"Yes, we're ready," they all said.

"Okay, let's go."

Bobbi Ann used to be scared to go There, because it was dark and scary and the Child-Stealers lived there. She would try to stay in the light with Mommy and Daddy, and when they put her in the dark crib she would cry and cry, because that was the gateway to There. But now she had warriors to fight with her, so she was safe. Bobbi closed her eyes and went through the Gate.

On the Other Side, everything was different. She could walk just like a big girl on the Other Side, and she never went peepee in the diaper, and she could say anything she wanted to. The others were there at her feet. They looked sort of like animals in cartoon shows, except that those kind of animals never killed anybody, and Bobbi's friends were warriors. "Everybody be careful," Bobbi Ann said. She was holding Mylis in her hands. Special Blanket was tied around her neck, like Superman's cape, and Silky Blanket was tied around her chest. "I smell Child-Stealers."

"Yes," Leelee said. "I see one coming."

All of them got into a fighting stance as the Child-Stealer approached. It was horrible, of course, and Bobbi got scared, like she always did. It had so many heads she couldn’t count them, with eyes on top of tentacles coming out of everywhere, and it smelled real bad. Bobbi stepped back into the ring of her animal friends, as Special Blanket and Silky Blanket wrapped themselves around her, like armor protecting her.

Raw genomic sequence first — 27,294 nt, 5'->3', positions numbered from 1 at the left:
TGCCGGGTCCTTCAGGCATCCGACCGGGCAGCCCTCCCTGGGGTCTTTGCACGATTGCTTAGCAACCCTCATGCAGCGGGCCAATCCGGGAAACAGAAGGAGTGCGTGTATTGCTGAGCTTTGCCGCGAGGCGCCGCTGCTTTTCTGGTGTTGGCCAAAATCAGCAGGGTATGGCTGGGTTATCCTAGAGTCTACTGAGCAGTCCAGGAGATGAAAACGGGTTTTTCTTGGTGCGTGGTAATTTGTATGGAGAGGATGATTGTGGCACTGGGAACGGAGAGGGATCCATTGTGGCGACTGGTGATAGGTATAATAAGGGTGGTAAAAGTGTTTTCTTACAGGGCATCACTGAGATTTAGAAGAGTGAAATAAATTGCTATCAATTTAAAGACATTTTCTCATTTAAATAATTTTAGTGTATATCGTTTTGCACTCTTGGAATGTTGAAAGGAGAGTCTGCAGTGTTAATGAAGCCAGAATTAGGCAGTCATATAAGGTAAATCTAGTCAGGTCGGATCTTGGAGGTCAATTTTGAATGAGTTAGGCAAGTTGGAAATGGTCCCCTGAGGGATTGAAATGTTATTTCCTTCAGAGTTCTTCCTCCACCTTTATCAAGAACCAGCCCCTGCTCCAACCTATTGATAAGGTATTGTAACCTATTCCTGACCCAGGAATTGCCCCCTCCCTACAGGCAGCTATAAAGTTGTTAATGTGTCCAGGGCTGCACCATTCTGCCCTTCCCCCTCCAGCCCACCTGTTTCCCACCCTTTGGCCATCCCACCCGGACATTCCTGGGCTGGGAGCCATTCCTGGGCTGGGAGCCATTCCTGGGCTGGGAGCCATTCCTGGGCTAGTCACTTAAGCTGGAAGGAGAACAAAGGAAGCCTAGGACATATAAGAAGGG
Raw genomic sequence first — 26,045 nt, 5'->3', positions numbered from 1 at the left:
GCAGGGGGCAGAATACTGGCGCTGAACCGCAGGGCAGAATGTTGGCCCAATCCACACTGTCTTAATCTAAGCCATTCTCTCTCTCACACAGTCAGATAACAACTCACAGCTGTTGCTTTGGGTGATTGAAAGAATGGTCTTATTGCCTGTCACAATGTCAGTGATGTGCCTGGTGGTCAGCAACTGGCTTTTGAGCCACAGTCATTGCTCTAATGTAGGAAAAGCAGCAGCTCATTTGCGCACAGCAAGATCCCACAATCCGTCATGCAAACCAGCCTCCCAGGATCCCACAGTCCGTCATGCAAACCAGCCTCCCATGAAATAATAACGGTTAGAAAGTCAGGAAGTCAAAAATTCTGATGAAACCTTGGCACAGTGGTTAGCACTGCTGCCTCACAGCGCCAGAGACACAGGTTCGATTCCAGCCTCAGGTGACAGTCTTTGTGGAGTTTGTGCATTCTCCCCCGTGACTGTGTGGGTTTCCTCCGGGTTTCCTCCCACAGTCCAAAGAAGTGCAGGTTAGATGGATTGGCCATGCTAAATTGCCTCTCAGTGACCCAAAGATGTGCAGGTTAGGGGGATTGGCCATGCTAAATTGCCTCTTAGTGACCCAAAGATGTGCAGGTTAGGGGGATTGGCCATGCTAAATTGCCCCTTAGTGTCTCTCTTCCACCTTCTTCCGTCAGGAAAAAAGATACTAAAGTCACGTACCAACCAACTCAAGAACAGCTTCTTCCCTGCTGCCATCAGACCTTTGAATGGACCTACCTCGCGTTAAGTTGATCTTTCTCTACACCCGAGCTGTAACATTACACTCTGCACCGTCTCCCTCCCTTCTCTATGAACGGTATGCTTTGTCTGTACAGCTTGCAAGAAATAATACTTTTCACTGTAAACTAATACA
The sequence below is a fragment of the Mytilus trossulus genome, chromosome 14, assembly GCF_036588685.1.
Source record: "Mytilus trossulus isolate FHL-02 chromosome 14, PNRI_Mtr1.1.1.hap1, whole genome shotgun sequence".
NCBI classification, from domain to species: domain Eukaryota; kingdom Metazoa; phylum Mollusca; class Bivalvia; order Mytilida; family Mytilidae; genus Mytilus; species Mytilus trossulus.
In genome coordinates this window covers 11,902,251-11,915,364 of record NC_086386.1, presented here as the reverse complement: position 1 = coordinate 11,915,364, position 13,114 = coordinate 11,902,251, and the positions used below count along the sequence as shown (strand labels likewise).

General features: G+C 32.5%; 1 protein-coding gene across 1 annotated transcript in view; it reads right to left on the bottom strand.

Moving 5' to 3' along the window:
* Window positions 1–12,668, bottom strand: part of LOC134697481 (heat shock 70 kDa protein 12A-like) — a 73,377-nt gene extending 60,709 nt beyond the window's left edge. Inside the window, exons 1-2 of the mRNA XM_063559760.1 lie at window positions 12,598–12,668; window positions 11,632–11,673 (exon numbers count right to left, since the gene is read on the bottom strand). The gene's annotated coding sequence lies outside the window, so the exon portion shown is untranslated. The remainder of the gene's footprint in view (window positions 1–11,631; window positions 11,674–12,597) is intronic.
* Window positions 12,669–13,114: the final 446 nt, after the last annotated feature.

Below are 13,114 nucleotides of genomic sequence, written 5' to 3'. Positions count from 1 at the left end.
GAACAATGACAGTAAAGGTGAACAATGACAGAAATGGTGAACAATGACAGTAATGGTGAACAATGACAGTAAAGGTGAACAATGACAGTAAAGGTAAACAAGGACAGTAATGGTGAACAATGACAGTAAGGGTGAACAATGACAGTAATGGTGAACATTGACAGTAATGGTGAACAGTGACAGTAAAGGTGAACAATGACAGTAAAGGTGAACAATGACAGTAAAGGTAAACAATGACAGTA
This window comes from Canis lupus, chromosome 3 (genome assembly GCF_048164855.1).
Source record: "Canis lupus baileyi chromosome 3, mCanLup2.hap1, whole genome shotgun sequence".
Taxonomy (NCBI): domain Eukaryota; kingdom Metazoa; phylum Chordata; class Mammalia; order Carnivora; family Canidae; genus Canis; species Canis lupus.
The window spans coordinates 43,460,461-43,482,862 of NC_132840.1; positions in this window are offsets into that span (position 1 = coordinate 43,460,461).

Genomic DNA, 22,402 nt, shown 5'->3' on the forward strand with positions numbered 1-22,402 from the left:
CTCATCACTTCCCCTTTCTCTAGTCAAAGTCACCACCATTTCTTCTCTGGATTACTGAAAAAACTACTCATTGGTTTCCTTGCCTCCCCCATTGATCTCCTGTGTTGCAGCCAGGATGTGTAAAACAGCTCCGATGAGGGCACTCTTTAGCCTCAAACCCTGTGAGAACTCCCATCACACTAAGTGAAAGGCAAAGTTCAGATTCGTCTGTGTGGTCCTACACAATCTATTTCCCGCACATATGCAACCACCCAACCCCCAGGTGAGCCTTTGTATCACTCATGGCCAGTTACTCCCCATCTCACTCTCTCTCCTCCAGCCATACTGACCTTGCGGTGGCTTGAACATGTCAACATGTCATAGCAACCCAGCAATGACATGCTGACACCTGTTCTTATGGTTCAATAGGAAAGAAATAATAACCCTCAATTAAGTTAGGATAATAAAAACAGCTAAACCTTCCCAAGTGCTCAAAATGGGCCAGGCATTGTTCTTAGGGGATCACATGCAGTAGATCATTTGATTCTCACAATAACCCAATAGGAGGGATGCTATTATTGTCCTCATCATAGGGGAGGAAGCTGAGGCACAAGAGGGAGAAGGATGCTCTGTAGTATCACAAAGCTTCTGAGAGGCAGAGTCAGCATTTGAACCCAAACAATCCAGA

"Charge!" Bobbi yelled.

Greenie leapt at that, snarling and barking at the Child-Stealer. It swung an eye at him, and he bit it. Burgundy pounded the Child-Stealer with his fists. Bobbi picked him up and threw him at one of the heads, where he could do more damage. She threw Mylis next, spitting and clawing like the real kitty did when Bobbi pulled its tail. Leelee charged, shaking the bell around her neck as she baahed a war cry. And Sheena hopped at the thing, battering it with her little paws. Bobbi herself threw herself into the fray with a scream, biting and clawing and pounding, picking up friends and beating the Child-Stealer over its heads with them, until finally it vanished in a puff of mist.